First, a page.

For the past eight years now, designer Diane von Furstenberg has been honoring women who make a difference both in their communities and across the world, making for group photos stacked with stand-out women like Gloria Steinem and Hillary Clinton. At this year’s 2017 DVF Awards on Thursday night, though, a male made the cut: Mr. H, a stuffed monkey eating a banana that was snuck into the frame by the famed primatologist Jane Goodall, who was about to receive the evening’s Lifetime Leadership Award.

Mr. H was hardly the only friend Goodall brought along: she also had a stuffed animal named Ratty. After all, as Goodall pointed out during her acceptance speech—during which she also explained each assorted object’s significance to her storied career—World Rat Day was just a few days ago, making it just one of many events in Goodall’s packed week, during which she also turned 83. (“She told me that she still travels 300 days a year,” gushed Karlie Kloss, one of Goodall’s many fangirls that evening, as well as her fellow honoree.)

Dr. Jane Goodall.

Matteo Prandoni/BFA for Diane von Furstenberg

In short, Goodall, who was the picture of simple elegance with her gray hair in a no-nonsense ponytail, was causing something of a scene—not that von Furstenberg, who called Goodall her “fantasy woman,” exactly minded. “She's adventurous, she's compassionate, she's everything I respect and admire,” the designer said. “So I was so happy she accepted the award, which is all about using your voice and amplifying it.”

Goodall is definitely guilty of the latter, having expanded on her comments last fall comparing Donald Trump’s behavior to that of a male chimpanzee by not only publicly condemning the president’s climate change policies last week, but making sure to allude to him several times that evening, in between recounting her lifetime love of animals (from her jealousy concerning Tarzan’s choice of another Jane to the time she witnessed a chimpanzee using a blade of grass to eat termites—marking the first discovery of a nonhuman using a tool).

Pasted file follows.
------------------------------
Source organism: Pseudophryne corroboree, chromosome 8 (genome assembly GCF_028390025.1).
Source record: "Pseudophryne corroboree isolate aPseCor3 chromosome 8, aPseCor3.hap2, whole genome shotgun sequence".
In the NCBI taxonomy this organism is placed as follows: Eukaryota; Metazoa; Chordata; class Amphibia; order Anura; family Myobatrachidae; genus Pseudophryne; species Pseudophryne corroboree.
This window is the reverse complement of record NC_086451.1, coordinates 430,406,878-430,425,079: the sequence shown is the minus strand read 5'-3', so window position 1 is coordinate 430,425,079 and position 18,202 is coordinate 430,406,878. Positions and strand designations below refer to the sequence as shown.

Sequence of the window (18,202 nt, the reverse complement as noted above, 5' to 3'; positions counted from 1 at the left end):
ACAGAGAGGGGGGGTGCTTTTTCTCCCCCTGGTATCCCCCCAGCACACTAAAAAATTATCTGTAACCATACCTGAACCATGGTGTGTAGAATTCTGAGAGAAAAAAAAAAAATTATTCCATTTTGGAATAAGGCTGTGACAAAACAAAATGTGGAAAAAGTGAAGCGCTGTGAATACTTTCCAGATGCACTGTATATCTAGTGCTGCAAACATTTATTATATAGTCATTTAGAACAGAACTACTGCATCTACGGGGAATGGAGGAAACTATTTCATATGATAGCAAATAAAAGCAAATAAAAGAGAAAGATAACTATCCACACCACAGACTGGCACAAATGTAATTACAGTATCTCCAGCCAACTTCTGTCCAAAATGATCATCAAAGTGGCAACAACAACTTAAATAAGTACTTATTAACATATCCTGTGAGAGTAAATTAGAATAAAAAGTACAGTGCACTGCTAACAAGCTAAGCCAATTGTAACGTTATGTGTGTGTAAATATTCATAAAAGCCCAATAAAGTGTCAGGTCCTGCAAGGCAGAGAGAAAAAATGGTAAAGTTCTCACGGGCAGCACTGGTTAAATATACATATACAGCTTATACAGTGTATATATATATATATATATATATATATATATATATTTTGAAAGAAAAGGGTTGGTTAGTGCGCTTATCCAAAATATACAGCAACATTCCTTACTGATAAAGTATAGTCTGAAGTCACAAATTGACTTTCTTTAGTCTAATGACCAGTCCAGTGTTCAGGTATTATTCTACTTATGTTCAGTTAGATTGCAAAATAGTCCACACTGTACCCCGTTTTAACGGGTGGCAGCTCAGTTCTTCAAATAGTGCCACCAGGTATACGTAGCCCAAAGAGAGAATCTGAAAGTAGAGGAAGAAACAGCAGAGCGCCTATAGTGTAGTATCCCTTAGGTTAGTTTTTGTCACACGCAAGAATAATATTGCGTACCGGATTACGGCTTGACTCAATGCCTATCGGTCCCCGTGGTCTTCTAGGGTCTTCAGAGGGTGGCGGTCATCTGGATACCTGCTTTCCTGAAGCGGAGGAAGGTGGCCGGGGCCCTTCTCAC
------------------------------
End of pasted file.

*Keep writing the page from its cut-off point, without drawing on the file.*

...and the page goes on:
Tracee Ellis Ross, Diane von Furstenberg, and Andra Day at the 2017 DVF Awards.

Neil Rasmus/BFA for Diane von Furstenberg

“If Trump does build a wall—and let's hope he doesn't,” Goodall said, showing off a piece of the Berlin Wall she’d brought along with her animal friends, “that wall will come down, too.”

That was hardly the only time the evening got political—it was, after all, held inside the United Nations, which had such strict security policies this time around that guests like Maria Borges were forced to wait outside for over an hour, at which point Seth Meyers took it upon himself to organize the crowd alphabetically. (Von Furstenberg, who was safely but distressedly inside, at one point exclaimed to a group of photographers that Meyers was outdoors telling the crowd, “this is how it feels for refugees”).

“Everybody felt like an immigrant as you were going through security, and I’m sorry,” von Furstenberg said onstage, repeating her apologies four more times before reminding the crowd that, after all, “this is the U.N.” Before things could get too sticky, she then shared her own history with immigration, starting with how her mother spent 30 months as a prisoner in concentration camps including Auschwitz, which only further instilled the designer’s desire to honor resilient women who make an impact—especially “at a time when democracy is under siege.”

Allison Williams and Diane von Furstenberg at the 2017 DVF Awards.

Matteo Prandoni/BFA for Diane von Furstenberg

Still, von Furstenberg kept things lighthearted: she made amends with impatient attendees like Meyers and Tina Brown, and palled up with the usual women attendees that always make the awards something of a family reunion—this time around, Tracee Ellis Ross, who’s known von Furstenberg since she was six, along with Allison Williams, who just got back from vacationing around Tahiti with the designer.

Her true pet, though, was of course Karlie Kloss, whom she awarded the Inspiration Award for her work with Kode with Klossy, 10 years after the pair first met. (Von Furstenberg gave Kloss her first-ever modeling job when she was just 15.)

“She’s been a huge mentor to me—as an entrepreneur, as a philanthropist, and just a strong woman who uses her voice and platform to empower others,” Kloss said before the ceremony before naming her only other big-time inspiration: her mother, who was also in attendance.

After the end of the evening, though, Kloss may have another woman to add to that list: The supermodel was starstruck after spending a pre-awards hour and a half with Goodall—even after she “reprimanded” Kloss for her footwear that night.

“She made me kick off my heels when we took a photo together—she was like, ‘you don't need those,’” Kloss recalled with a laugh. In any case, Kloss conceded, she could hardly argue: “I’m still eight feet tall without them.”

Karlie Kloss and Dr. Jane Goodall at the 2017 DVF Awards.

Matteo Prandoni/BFA for Diane von Furstenberg

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